Through a community-based participatory research partnership, we will plan for, develop, implement, evaluate and disseminate an intervention to address health disparities in the Caribbean Latino population in the Jamaica Plain neighborhood of Boston, Massachusetts.
The Specific Aims of this project are: (1) To establish a community advisory board to guide the development, implementation and dissemination of an intervention that is culturally appropriate and community specific. (2) Assure that community needs, advisory board recommendations, and steering committee decisions and actions are aligned. (3) We will a) determine the specific disease/chronic condition to serve as the basis for intervention and b) identify appropriate aspects of the built environment to be targeted by the intervention;and (4) We will a) design and pilot test a community-level disease-specific intervention to address deficiencies and maximize any existing advantages in the built environment, and/or to mitigate the direct and/or indirect effects of the built environment on health, b) conduct both a process and outcome evaluation of the intervention, and c) disseminate findings and develop a full intervention trial. Latinos are and will remain the country's largest minority group well into the future. In the northeast Caribbean Latinos (Puerto Ricans and Dominicans) represent the largest segment of the Latino population. Because of the youthfulness of the demographic, Latino children/youth are a priority age group. By addressing the causes of health disparities among Latino children and youth early and life, it is possible to provide children with living environments and social conditions conducive to good health, which can create pathways to health as opposed to disparities. This project is significant because, (1) it is a within-group intervention research project targeting a not well-understood sub-population of the Latino demographic;(2) the project is unique because it brings together a diverse group of community stakeholders;(3) key personnel are primarily people of color, with a majority of bilingual Latina women of varying backgrounds;and (4) the project introduces two new investigators of color.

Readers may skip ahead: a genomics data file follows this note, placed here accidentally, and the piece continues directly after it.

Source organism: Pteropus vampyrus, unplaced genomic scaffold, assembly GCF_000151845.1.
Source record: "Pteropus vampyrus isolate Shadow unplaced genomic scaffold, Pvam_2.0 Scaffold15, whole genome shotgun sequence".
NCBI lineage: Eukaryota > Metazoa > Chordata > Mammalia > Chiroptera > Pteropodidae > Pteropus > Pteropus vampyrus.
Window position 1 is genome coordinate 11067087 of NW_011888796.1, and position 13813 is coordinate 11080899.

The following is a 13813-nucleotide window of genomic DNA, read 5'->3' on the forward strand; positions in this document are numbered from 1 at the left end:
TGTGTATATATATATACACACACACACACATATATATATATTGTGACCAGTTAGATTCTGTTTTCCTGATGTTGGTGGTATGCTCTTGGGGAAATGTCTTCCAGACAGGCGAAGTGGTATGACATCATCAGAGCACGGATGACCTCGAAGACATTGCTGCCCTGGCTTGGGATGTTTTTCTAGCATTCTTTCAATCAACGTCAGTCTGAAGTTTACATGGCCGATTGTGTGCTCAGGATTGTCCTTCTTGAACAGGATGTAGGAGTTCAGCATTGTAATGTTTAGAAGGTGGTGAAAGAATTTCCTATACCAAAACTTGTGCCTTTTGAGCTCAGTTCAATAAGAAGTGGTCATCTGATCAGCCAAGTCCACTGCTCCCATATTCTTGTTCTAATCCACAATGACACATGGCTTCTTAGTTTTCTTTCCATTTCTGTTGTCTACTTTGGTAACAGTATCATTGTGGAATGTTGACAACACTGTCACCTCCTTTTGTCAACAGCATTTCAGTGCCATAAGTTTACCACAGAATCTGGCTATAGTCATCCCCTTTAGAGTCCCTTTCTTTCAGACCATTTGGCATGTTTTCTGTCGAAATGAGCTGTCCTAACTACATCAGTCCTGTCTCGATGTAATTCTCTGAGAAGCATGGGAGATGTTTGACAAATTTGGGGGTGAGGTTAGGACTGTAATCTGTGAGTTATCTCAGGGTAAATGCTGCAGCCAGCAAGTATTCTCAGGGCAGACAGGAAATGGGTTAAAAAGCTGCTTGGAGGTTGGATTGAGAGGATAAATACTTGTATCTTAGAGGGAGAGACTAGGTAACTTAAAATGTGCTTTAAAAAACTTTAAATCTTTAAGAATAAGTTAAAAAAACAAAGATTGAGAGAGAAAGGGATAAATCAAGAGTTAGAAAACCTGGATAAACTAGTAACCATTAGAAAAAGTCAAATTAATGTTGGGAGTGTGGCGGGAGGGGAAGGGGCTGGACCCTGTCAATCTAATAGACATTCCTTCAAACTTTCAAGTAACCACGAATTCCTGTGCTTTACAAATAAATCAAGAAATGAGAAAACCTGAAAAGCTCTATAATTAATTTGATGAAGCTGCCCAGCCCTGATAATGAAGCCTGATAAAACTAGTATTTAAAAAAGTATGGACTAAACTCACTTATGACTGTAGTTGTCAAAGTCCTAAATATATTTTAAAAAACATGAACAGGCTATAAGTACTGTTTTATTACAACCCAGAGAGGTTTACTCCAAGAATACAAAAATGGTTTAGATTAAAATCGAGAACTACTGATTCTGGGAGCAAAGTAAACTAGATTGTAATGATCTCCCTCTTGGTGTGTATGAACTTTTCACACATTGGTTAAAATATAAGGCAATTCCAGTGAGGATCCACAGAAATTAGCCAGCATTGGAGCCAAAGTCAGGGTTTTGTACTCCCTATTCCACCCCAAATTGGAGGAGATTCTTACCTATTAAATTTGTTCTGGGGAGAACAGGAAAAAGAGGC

Characteristics of the built environment can create/sustain health disparities, hence tackling them requires interventions to address macro-level factors that influence health. By addressing the causes of health disparities among Latino children/youth early and life, it is possible to create living environments and social conditions conducive to good health, which can create pathways to health as opposed to disparities.
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|Martinez, Linda S; Ndulue, Uchenna; Perea, Flavia C (2011) Nuestro Futuro saludable: connecting public health research and community development in partnership to build a healthy environment. Community Dev (Columb) 42:255-267|